Voice

On our terrorism problem

Declaring that "the buck stops with me," President Obama announced a set of new directives in response to the foiled bombing of Northwest Flight 253 by the now-infamous "underpants bomber." The list of presidential orders is mostly unexceptionable, and may even make a repeat performance less likely. Of course, if al Qaeda is even remotely strategic, trying an exact repeat of this attempt would be silly. Instead, they'll study the new procedures, look for holes in them, and try some new variation. The good news is that air travel will still be incredibly safe, and no sensible person should alter their normal travel plans because they are worried about the "terrorist threat."

What's missing from Obama's list of new initiatives is any sense that U.S. foreign policy might need some rethinking too. There are several dimensions to the terrorism problem, only one of which are the various measures we take to "harden the target" here at home. Why? Because bombing airliners and other acts of terrorism are just tactics; they aren't al Qaeda's real raison d'être. Their goal, as veteran foreign affairs correspondent William Pfaff recently reminded us, is trying to topple various Arab governments that al Qaeda regards as corrupt and beholden to us and establish some unified Islamic caliphate. As Pfaff notes, this is a fanciful objective, but still one that can cause us a certain amount of trouble and grief. And if they can get us to act in ways that undermine those governments (even when we think we are trying to help them), then their objectives are advanced and ours are hindered.

So one key dimension of the problem is to not act in ways that inspire more people to want to undertake such actions, or at the very least to be aware that some of our policies might have that effect and that we should not continue them unless we are damn sure that the benefits outweigh the costs. And what's troubling is the extent to which the Obama administration appears to be continuing many of the same activities that have inspired anti-American extremism and undermined the governments that do seem to like us, without much consideration about the balance of costs and benefits that this may involve.

To continue with this gloomy theme: the underpants bomber ultimately failed, but al Qaeda did conduct a successful suicide bomb attack in Khost that killed eight people, including several of the CIA's top al Qaeda experts. The perpetrator of that attack was a Jordanian doctor, Humam Khalil Abu-Mulal al-Balawi, who had been recruited by the CIA (via Jordanian intelligence) to infiltrate al Qaeda. After providing us with some useful information (as any double-agent must to gain credibility), he was allowed to meet with a large number of CIA analysts, leading to the fateful attack on December 30.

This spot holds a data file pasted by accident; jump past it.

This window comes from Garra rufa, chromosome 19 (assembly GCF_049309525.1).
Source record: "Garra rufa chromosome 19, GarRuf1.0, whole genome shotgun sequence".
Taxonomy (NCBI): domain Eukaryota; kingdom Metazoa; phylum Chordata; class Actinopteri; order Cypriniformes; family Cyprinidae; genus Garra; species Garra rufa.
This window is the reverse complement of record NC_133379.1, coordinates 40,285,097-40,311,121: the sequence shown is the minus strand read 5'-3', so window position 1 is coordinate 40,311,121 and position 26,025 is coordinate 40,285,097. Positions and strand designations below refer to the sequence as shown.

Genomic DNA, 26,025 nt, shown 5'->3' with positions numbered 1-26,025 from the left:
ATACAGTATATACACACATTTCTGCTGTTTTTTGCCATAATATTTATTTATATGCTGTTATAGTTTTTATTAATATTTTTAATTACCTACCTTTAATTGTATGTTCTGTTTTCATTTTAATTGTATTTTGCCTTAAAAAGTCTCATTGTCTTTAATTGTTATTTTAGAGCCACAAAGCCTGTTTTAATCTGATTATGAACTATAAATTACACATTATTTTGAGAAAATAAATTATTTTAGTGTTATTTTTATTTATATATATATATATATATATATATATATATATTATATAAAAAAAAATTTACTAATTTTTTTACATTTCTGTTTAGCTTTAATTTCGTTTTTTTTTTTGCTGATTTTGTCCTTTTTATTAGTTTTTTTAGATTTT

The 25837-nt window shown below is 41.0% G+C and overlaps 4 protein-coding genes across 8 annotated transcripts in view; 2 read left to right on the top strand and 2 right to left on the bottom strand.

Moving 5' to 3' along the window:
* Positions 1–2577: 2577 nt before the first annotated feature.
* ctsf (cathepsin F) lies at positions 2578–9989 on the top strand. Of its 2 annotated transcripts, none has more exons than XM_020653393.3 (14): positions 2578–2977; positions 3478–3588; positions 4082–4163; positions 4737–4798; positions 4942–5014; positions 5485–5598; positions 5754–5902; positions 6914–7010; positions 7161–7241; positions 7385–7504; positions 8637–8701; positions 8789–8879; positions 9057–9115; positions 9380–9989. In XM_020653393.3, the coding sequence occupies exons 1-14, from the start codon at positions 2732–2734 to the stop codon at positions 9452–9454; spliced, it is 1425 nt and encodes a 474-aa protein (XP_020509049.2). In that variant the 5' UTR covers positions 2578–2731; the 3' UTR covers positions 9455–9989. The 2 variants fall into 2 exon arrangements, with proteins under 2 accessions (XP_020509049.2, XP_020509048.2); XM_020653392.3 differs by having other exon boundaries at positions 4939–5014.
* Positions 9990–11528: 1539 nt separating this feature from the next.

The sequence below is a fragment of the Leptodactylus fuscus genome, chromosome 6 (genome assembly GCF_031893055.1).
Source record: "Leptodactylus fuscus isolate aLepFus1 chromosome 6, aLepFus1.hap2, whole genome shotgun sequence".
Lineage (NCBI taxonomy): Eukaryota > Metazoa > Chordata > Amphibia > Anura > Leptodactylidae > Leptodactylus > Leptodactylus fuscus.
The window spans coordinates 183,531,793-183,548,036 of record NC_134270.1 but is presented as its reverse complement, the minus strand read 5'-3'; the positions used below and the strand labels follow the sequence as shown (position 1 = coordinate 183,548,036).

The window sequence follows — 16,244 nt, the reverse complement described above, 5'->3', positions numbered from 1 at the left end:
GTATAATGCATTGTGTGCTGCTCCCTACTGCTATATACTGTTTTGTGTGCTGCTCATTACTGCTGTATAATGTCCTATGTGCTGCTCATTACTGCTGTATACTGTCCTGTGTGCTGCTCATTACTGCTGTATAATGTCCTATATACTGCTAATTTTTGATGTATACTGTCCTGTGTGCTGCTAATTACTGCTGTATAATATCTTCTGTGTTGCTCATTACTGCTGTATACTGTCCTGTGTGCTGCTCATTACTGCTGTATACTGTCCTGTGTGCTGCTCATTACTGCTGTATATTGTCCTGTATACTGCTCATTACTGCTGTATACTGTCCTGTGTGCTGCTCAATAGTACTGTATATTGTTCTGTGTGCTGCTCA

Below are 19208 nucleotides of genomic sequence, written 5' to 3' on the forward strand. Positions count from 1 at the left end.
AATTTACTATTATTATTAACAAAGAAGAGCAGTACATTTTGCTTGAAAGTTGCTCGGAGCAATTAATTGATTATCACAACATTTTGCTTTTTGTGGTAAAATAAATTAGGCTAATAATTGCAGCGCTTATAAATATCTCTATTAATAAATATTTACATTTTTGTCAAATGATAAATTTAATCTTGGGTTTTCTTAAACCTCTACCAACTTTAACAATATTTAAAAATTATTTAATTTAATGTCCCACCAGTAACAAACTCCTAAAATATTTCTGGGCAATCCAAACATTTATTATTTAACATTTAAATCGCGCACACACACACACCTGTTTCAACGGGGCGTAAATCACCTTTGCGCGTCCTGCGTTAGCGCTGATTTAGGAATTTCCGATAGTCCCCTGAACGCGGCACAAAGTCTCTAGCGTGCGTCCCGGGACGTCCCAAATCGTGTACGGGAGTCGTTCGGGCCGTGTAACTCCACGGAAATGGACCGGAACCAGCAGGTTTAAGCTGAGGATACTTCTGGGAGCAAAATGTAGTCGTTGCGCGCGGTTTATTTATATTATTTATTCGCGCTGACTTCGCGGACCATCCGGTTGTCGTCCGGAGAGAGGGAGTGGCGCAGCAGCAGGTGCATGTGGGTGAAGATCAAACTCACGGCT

In terms of the actual effort to defeat al Qaeda, that event might even be more significant than the Flight 253 affair, because it suggests that some of our top analysts were out-thought by the very organization they were trying to penetrate and destroy. It has also shed new light on the close connections between the CIA and Jordanian intelligence, which is hardly something that King Abdullah's regime needs right now. So while it's important to learn why an obvious suspect got a visa and boarded a plane to the United States, it may be even more important to figure out how some of our best counter-terrorism operatives got gulled so successfully.

One more thing. I noted yesterday that al-Balawi's brother told reporters that the doctor had been radicalized by the Israeli assault on Gaza last year. Today, Newsweek released an interview with the double-agent's wife, which makes it clear that she shares his opposition to U.S. policy in the region but traces his changing views to an earlier event. According to Newsweek:

Al-Balawi 'started to change,' says his wife, after the American-led invasion of Iraq in 2003. By 2004, she says, he began to talk to her about his strong belief in the need for violent jihad against Western occupiers of Muslim lands."

My point is not to rehash the whole debate over the invasion of Iraq (although to be honest, I don't think there's much debate to be had over the folly of that particular decision). My point is simply to reiterate that any serious effort to deal with our terrorism problem has to be multi-faceted, and has to include explicit consideration of the things we do that may encourage violent, anti-American movements. Only a complete head-in-the-sand approach to the issue would deny the connection between various aspects of U.S. foreign and military policy (military interventions, targeted assassinations, unconditional support for Israel, cozy relations with Arab dictatorships, etc.) and the fact that groups like al Qaeda keep finding people like al-Balawi to recruit to their cause. 

By itself, that mere fact does not mean that U.S. foreign policy is wrong. As I said a few days ago, one could make a case that our policy is mostly right, and that these problems are just the price we have to pay for them. But instead of having a serious debate on this question, we mostly ignore the possibility that our own actions might be making the problem worse, or we accuse anyone who does raise it of trying to "blame America first." 

President Obama's briefing yesterday wasn't the place for that discussion, but I'd like to think that somebody in his administration is still asking the question. Since that infamous (and increasingly inconsequential) Cairo speech, however, there's not much evidence of that.

Mark Wilson/Getty Images

Stephen M. Walt

Another invite lost in the mail

I was going to blog this morning about the Times's story that Dr. Humam Khalil Abu Mulal al-Balawi, the Jordanian double agent who killed 8 U.S. operatives in a suicide bomb attack last week, was reportedly motivated by his anger at Israel's pummeling of Gaza last year (you know, the war that President Bush didn't try to prevent, that President-elect Obama didn't talk about, and that the U.S. Congress apparently thinks was just fine.) Talk about blowback. But Phil Weiss and Glenn Greenwald are on the case, and you can just read them instead of me.